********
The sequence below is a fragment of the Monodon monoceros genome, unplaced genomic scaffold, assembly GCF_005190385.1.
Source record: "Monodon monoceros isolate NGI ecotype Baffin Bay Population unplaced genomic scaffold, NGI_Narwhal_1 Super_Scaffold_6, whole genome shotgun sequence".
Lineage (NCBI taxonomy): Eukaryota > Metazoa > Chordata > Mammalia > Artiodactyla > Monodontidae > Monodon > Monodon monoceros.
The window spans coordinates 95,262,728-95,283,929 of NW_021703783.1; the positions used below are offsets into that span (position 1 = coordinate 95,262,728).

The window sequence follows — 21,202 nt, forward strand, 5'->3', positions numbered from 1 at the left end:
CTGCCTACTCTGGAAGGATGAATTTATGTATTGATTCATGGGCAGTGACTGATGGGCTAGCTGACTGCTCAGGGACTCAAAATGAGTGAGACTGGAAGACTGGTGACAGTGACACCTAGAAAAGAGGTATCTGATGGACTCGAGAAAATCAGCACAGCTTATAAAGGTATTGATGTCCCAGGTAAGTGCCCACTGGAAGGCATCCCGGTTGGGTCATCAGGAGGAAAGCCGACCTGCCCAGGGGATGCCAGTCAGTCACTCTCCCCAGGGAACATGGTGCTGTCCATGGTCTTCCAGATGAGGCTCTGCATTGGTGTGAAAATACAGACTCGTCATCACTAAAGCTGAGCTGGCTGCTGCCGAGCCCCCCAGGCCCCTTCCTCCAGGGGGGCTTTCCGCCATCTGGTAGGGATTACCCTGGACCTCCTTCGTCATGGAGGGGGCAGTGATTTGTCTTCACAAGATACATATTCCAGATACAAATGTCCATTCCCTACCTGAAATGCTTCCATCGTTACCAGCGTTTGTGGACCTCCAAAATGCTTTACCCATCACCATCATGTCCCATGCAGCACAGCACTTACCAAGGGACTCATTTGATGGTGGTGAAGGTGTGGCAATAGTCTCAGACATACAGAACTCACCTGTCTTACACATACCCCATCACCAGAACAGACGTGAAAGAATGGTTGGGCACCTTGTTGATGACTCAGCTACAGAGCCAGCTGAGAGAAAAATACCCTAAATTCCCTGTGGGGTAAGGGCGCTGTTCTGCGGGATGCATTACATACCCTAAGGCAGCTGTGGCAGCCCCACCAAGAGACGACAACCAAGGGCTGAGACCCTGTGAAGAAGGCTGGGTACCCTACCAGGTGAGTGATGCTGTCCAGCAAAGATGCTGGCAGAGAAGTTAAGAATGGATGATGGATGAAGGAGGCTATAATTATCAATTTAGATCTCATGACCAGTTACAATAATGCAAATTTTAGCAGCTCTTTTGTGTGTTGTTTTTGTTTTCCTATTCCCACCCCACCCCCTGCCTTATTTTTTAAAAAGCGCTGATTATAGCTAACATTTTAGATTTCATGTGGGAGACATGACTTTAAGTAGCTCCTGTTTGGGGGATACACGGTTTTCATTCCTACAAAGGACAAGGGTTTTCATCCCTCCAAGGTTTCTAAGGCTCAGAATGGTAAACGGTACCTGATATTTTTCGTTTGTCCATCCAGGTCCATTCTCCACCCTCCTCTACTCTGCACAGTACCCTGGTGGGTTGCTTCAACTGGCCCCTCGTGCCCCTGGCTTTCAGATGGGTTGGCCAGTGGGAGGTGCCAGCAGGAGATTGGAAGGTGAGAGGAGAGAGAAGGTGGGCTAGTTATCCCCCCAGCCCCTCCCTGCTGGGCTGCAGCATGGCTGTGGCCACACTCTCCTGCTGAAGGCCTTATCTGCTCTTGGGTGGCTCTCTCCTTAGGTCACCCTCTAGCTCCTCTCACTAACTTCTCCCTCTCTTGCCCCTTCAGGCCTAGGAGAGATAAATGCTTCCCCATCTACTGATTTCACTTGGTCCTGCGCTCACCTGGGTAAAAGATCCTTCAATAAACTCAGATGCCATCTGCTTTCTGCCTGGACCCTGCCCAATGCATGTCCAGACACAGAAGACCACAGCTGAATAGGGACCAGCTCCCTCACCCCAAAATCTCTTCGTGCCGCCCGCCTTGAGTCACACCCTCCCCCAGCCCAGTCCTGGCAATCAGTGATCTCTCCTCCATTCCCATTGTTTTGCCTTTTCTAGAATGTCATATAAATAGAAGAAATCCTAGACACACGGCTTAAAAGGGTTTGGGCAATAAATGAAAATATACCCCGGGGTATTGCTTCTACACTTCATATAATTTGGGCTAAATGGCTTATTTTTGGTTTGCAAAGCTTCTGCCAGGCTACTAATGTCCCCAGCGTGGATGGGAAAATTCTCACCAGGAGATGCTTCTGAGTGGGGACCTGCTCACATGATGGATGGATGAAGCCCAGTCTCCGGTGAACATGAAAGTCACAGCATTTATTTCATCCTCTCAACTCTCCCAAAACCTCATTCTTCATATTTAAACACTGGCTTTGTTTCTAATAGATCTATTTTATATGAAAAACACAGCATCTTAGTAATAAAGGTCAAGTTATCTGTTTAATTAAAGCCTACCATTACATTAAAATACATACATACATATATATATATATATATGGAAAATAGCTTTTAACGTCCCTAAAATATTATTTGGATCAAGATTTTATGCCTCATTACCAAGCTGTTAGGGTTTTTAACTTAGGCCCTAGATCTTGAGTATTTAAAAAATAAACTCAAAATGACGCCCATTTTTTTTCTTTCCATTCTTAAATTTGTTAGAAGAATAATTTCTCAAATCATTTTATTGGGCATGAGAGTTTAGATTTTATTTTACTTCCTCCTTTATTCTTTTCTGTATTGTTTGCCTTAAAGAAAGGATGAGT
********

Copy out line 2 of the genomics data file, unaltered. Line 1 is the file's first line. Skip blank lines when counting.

Source record: "Monodon monoceros isolate NGI ecotype Baffin Bay Population unplaced genomic scaffold, NGI_Narwhal_1 Super_Scaffold_6, whole genome shotgun sequence".